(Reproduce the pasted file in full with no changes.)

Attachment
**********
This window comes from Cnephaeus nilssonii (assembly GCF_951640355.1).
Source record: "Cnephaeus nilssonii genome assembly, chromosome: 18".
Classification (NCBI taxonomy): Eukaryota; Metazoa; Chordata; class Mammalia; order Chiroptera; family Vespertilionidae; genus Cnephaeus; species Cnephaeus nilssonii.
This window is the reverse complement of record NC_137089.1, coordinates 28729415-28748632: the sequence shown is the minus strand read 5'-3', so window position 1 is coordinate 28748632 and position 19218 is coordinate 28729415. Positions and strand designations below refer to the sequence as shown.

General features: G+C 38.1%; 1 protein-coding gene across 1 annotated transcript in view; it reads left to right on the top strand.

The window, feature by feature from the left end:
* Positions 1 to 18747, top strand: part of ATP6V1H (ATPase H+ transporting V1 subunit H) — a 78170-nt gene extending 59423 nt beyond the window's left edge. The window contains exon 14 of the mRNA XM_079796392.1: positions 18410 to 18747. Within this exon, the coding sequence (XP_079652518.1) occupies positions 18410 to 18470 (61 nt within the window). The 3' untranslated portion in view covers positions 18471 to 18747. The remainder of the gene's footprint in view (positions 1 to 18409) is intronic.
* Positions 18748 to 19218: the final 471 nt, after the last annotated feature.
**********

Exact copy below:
This window comes from Cnephaeus nilssonii (assembly GCF_951640355.1).
Source record: "Cnephaeus nilssonii genome assembly, chromosome: 18".
Classification (NCBI taxonomy): Eukaryota; Metazoa; Chordata; class Mammalia; order Chiroptera; family Vespertilionidae; genus Cnephaeus; species Cnephaeus nilssonii.
This window is the reverse complement of record NC_137089.1, coordinates 28729415-28748632: the sequence shown is the minus strand read 5'-3', so window position 1 is coordinate 28748632 and position 19218 is coordinate 28729415. Positions and strand designations below refer to the sequence as shown.

General features: G+C 38.1%; 1 protein-coding gene across 1 annotated transcript in view; it reads left to right on the top strand.

The window, feature by feature from the left end:
* Positions 1 to 18747, top strand: part of ATP6V1H (ATPase H+ transporting V1 subunit H) — a 78170-nt gene extending 59423 nt beyond the window's left edge. The window contains exon 14 of the mRNA XM_079796392.1: positions 18410 to 18747. Within this exon, the coding sequence (XP_079652518.1) occupies positions 18410 to 18470 (61 nt within the window). The 3' untranslated portion in view covers positions 18471 to 18747. The remainder of the gene's footprint in view (positions 1 to 18409) is intronic.
* Positions 18748 to 19218: the final 471 nt, after the last annotated feature.